Mr. Gilles Duceppe (Laurier—Sainte-Marie, BQ): Mr. Speaker, the Minister of Foreign Affairs, who is currently on a trip to Afghanistan, suggested yesterday that Canada might continue its mission there beyond February 2007, the date on which Canada’s present commitment in Afghanistan is to end. Can the Prime Minister make a commitment that any extension of the Canadian mission in Afghanistan will be conditional on a debate and a vote being held here, in this House?

Right Hon. Stephen Harper (Prime Minister, CPC): Mr. Speaker, the leader of the Bloc knows, as everyone knows, that during the federal election campaign we committed ourselves to holding votes on new commitments. We are already in Afghanistan. Obviously, I prefer to have the support of all parties in this House for this important mission. I hope that the Bloc Québécois will support us and support our troops in the future as it has in the past.

(2) This was the second Speech from the Throne for the still-young (9 months old) Conservative government. And it contains what seems to be an unequivocal promise from the government on the Afghanistan file and, thus, it forms the Exhibit 2 for the Bloc:

The Canadian Forces mission in Afghanistan has been approved by Parliament until February 2009, and our Government has made clear to Canadians and our allies that any future military deployments must also be supported by a majority of parliamentarians. In the coming session, members will be asked to vote on the future of the Canadian mission in Afghanistan. This decision should honour the dedication and sacrifice of Canada's development workers, diplomats and men and women in uniform. It should ensure that progress in Afghanistan is not lost and that our international commitments and reputation are upheld.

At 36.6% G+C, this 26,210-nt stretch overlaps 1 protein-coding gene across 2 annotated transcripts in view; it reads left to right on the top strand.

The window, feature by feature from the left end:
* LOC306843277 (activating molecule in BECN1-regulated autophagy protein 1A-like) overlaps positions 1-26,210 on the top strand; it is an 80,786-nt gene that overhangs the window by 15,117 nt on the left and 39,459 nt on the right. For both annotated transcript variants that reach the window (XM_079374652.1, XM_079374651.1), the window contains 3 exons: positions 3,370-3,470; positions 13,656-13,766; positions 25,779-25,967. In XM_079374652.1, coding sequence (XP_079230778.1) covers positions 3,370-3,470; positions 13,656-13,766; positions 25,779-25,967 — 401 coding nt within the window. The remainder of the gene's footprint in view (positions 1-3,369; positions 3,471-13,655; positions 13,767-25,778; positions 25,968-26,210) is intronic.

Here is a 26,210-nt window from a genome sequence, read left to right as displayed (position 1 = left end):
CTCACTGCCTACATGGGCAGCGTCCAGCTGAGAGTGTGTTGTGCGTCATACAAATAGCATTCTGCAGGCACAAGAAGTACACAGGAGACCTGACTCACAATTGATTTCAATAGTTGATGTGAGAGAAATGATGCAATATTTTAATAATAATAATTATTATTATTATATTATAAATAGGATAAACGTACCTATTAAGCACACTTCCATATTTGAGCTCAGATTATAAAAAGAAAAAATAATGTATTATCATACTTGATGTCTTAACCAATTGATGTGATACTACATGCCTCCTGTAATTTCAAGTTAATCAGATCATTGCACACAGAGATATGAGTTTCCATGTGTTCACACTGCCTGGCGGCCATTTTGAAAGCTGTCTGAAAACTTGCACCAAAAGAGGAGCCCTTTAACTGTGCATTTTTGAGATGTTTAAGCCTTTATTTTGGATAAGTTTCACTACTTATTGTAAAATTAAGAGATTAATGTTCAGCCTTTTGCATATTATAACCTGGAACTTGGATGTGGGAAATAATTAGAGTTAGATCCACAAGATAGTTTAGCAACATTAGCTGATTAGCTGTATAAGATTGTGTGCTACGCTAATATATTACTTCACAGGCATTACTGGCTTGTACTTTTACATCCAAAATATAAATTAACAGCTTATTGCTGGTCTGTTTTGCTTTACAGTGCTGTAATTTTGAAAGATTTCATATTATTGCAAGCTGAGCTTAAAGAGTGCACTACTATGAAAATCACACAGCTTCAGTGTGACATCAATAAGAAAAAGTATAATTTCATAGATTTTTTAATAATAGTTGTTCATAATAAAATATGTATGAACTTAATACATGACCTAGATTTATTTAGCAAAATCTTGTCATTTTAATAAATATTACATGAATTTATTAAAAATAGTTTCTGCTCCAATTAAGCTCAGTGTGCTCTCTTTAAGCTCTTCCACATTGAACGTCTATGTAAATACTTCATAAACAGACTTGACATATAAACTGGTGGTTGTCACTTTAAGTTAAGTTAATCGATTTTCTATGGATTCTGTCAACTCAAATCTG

(3) Finally, the Bloc refer not to something Harper said in Parliament but rather something he said to me and the National Post's John Ivison during a New Year's interview earlier this year. I've quoted from this before, but here it is again:

IVISON: Afghanistan — can you elaborate on a military pullout in 2011 actually means? Are we still going to have a Provincial Reconstruction Team? How is CIDA (Canadian International Development Agency) going to operate? Do we have any of those answers yet?

HARPER: We have been working on those answers but the bottom line is that the military mission will end in 2011. There will be a phased withdrawal, beginning in the middle of the year. We hope to have that concluded by the end of that year. As you know the Obama administration, not coincidentally, is talking about beginning its withdrawal in 2011, at the same time we are. We will continue to maintain humanitarian and development missions, as well as important diplomatic activity in Afghanistan. But we will not be undertaking any activities that require any kind of military presence, other than the odd guard guarding an embassy. We will not be undertaking any kind activity that requires a significant military force protection, so it will become a strictly civilian mission. It will be a significantly smaller mission than it is today.

Not to pile on or anything, but the Bloc could have tossed in a couple of more exhibits to support its case. Here, for example, Policy Declaration 120, adopted by the Conservative Party of Canada at its 2008 policy convention in Winnipeg: